But Josie has a mixed agenda when it comes to James Tyrone. Yes, she wants to secure her farm and her future once and for all, but she also has feelings for her landlord, drunk and despicable though he may be. For Josie and Tyrone aren't so very different when it comes to their inner demons. They both try to hide from their own realities by creating and clinging to illusions. Tyrone, mourning the recent death of his mother, seeks refuge in a bottle. Josie, convinced she is unlovable, deflects pain with an armor of false bravado. When Tyrone suddenly returns to town to settle his mother's estate, their conflicting desires for "one night under the moon that's difference from the rest" erupt in an agonizing baring of souls. Tyrone confesses a shame that has haunted him since his mother's death, and Josie lets down her defenses to, for one night, be the delicate woman Tyrone needs her to be.

It is here where this A MOON FOR THE MISBEGOTTEN stumbles. One would think that the chemistry between real-life husband and wife McDonald and Swenson would be palpable. But even when Josie needs to be her most vulnerable McDonald is still so strong that she overpowers Swenson's melancholy Tyrone. Swenson handles his character's despair and self-loathing deeply and convincingly, but he doesn't give his second tier New York actor enough flair or boyish charm to make Josie/McDonald's attraction to him believable. When Tyrone, in a drunken stupor induced by Josie as a means to lure him into her bed for the purposes of blackmail, mistakes her for one of his "Broadway tarts," McDonald practically kicks Swenson through the scenery. Seconds later she appears to forgive and forget. Certainly part of Josie's reasoning is to keep Tyrone dangling so that she can complete the scam. But there is a part of Josie that also loves Tyrone, and McDonald is simply too strong a force to make Josie's desperation seem real.

While there is a whiff of a contemporary woman in McDonald's Josie, Lee Savage's adaptation of Ming Cho Lee's original Broadway set roots this A MOON FOR THE MISBEGOTTEN squarely in the pre-Depression Era. A two-room barn board shanty is perched atop a barren hard-packed hill of dirt, rocks, and sun-scorched vegetation. A barbed wire fence is visible against a backdrop of partly cloudy skies. A working water pump lends realism to the hardscrabble lives of the farm's tenants and its trough full of water offers opportunities for both utilitarian and playful stage business.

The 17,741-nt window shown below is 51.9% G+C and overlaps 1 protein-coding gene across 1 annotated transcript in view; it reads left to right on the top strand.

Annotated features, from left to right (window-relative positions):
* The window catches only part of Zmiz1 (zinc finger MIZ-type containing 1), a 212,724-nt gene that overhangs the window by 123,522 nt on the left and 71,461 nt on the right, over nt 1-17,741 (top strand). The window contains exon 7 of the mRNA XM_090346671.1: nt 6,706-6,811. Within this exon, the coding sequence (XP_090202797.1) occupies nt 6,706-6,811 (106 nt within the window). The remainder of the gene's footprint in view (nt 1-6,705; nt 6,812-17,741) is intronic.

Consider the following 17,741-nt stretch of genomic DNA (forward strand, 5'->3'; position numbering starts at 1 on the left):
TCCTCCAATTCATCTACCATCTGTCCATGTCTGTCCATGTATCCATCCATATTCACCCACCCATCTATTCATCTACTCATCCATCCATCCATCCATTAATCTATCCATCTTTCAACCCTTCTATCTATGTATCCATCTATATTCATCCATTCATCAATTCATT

Jane Greenwood's period costumes are spot on, with Swenson's shiny maroon suit and fedora hat hinting at better days for the once flamboyant actor. She gives McDonald a Cinderella-like transformation in Act II, changing her from a dusty workaday sheath and boots into a beautiful blue dress and heels. The effect adds immensely to Josie's sadness as she sits on her steps forlornly, awaiting the arrival of her wastrel Prince Charming who is two hours (and five minutes) late for their date in the summer moonlight.

Jennifer Tipton's moody lighting suggests sweltering heat by day and warm moonlit breezes by night. Incidental music by sound designer John Gromada is at once haunting, melancholy and romantic.

Any time one is given the chance to see the formidable Audra McDonald in action one should seize the opportunity and revel in it. Even when she isn't quite right for a role, she is a force to be reckoned with. Here that force, unfortunately, pushes Williamstown's A MOON FOR THE MISBEGOTTEN a bit off kilter.

PHOTOS COURTESY OF WILLIAMSTOWN THEATRE FESTIVAL: Audra McDonald as Josie Hogan; Audra McDonald and Will Swenson as James Tyrone, Jr.; Glynn Turman as Phil Hogan; Glynn Turman, Audra McDonald and Will Swenson; Will Swenson and Audra McDonald; Will Swenson and Audra McDonald; Audra McDonald

Related Articles View More Boston Stories

Featured on Stage Door

Shoutouts, Classes, and More from Your Favorite Broadway Stars

From This Author Jan Nargi